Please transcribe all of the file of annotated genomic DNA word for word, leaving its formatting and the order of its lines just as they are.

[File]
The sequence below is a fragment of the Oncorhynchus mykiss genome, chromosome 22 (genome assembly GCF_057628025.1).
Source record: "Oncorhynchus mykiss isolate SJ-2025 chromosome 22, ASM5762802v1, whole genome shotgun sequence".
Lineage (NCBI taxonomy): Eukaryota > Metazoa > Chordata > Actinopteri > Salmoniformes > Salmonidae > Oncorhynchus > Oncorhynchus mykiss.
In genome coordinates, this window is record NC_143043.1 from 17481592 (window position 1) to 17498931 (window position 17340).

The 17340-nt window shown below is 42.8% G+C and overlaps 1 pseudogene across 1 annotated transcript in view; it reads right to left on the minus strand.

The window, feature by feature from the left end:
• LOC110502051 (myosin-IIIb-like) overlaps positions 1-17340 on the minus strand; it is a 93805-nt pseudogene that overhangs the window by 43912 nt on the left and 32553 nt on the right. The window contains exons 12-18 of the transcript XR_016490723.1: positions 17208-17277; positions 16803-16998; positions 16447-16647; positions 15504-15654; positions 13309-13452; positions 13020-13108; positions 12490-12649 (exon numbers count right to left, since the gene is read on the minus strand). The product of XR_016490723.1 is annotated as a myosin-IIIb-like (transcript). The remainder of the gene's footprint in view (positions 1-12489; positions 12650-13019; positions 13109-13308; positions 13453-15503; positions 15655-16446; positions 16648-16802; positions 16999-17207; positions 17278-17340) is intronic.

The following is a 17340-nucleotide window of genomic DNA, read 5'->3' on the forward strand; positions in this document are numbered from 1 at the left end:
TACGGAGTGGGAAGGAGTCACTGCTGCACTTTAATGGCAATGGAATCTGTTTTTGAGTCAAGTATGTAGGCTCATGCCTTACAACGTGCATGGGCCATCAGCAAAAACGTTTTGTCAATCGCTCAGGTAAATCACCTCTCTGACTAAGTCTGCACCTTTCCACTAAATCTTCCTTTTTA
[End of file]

The sequence below is a fragment of the Oncorhynchus mykiss genome, chromosome 22 (genome assembly GCF_057628025.1).
Source record: "Oncorhynchus mykiss isolate SJ-2025 chromosome 22, ASM5762802v1, whole genome shotgun sequence".
Lineage (NCBI taxonomy): Eukaryota > Metazoa > Chordata > Actinopteri > Salmoniformes > Salmonidae > Oncorhynchus > Oncorhynchus mykiss.
In genome coordinates, this window is record NC_143043.1 from 17481592 (window position 1) to 17498931 (window position 17340).

The 17340-nt window shown below is 42.8% G+C and overlaps 1 pseudogene across 1 annotated transcript in view; it reads right to left on the minus strand.

The window, feature by feature from the left end:
• LOC110502051 (myosin-IIIb-like) overlaps positions 1-17340 on the minus strand; it is a 93805-nt pseudogene that overhangs the window by 43912 nt on the left and 32553 nt on the right. The window contains exons 12-18 of the transcript XR_016490723.1: positions 17208-17277; positions 16803-16998; positions 16447-16647; positions 15504-15654; positions 13309-13452; positions 13020-13108; positions 12490-12649 (exon numbers count right to left, since the gene is read on the minus strand). The product of XR_016490723.1 is annotated as a myosin-IIIb-like (transcript). The remainder of the gene's footprint in view (positions 1-12489; positions 12650-13019; positions 13109-13308; positions 13453-15503; positions 15655-16446; positions 16648-16802; positions 16999-17207; positions 17278-17340) is intronic.

The following is a 17340-nucleotide window of genomic DNA, read 5'->3' on the forward strand; positions in this document are numbered from 1 at the left end:
TACGGAGTGGGAAGGAGTCACTGCTGCACTTTAATGGCAATGGAATCTGTTTTTGAGTCAAGTATGTAGGCTCATGCCTTACAACGTGCATGGGCCATCAGCAAAAACGTTTTGTCAATCGCTCAGGTAAATCACCTCTCTGACTAAGTCTGCACCTTTCCACTAAATCTTCCTTTTTA